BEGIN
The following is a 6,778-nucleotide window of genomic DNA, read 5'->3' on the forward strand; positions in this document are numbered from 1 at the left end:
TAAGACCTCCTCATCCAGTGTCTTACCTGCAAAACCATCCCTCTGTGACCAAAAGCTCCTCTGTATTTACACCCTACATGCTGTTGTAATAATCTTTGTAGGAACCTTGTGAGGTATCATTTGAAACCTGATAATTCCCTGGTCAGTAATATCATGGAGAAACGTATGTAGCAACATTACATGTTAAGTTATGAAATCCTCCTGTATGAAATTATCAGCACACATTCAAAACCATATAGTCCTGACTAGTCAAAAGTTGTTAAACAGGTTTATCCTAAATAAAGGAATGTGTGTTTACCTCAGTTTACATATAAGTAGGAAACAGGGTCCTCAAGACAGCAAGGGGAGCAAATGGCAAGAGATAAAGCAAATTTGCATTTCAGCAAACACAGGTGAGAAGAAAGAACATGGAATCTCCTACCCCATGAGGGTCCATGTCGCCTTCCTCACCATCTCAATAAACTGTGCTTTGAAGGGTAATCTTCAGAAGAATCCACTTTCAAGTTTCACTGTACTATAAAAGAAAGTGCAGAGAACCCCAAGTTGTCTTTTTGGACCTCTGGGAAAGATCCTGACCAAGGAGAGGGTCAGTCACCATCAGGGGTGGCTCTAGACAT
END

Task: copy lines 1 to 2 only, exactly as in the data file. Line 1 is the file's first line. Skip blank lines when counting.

The following is a 6,778-nucleotide window of genomic DNA, read 5'->3' on the forward strand; positions in this document are numbered from 1 at the left end:
TAAGACCTCCTCATCCAGTGTCTTACCTGCAAAACCATCCCTCTGTGACCAAAAGCTCCTCTGTATTTACACCCTACATGCTGTTGTAATAATCTTTGTAGGAACCTTGTGAGGTATCATTTGAAACCTGATAATTCCCTGGTCAGTAATATCATGGAGAAACGTATGTAGCAACATTACATGTTAAGTTATGAAATCCTCCTGTATGAAATTATCAGCACACATTCAAAACCATATAGTCCTGACTAGTCAAAAGTTGTTAAACAGGTTTATCCTAAATAAAGGAATGTGTGTTTACCTCAGTTTACATATAAGTAGGAAACAGGGTCCTCAAGACAGCAAGGGGAGCAAATGGCAAGAGATAAAGCAAATTTGCATTTCAGCAAACACAGGTGAGAAGAAAGAACATGGAATCTCCTACCCCATGAGGGTCCATGTCGCCTTCCTCACCATCTCAATAAACTGTGCTTTGAAGGGTAATCTTCAGAAGAATCCACTTTCAAGTTTCACTGTACTATAAAAGAAAGTGCAGAGAACCCCAAGTTGTCTTTTTGGACCTCTGGGAAAGATCCTGACCAAGGAGAGGGTCAGTCACCATCAGGGGTGGCTCTAGACAT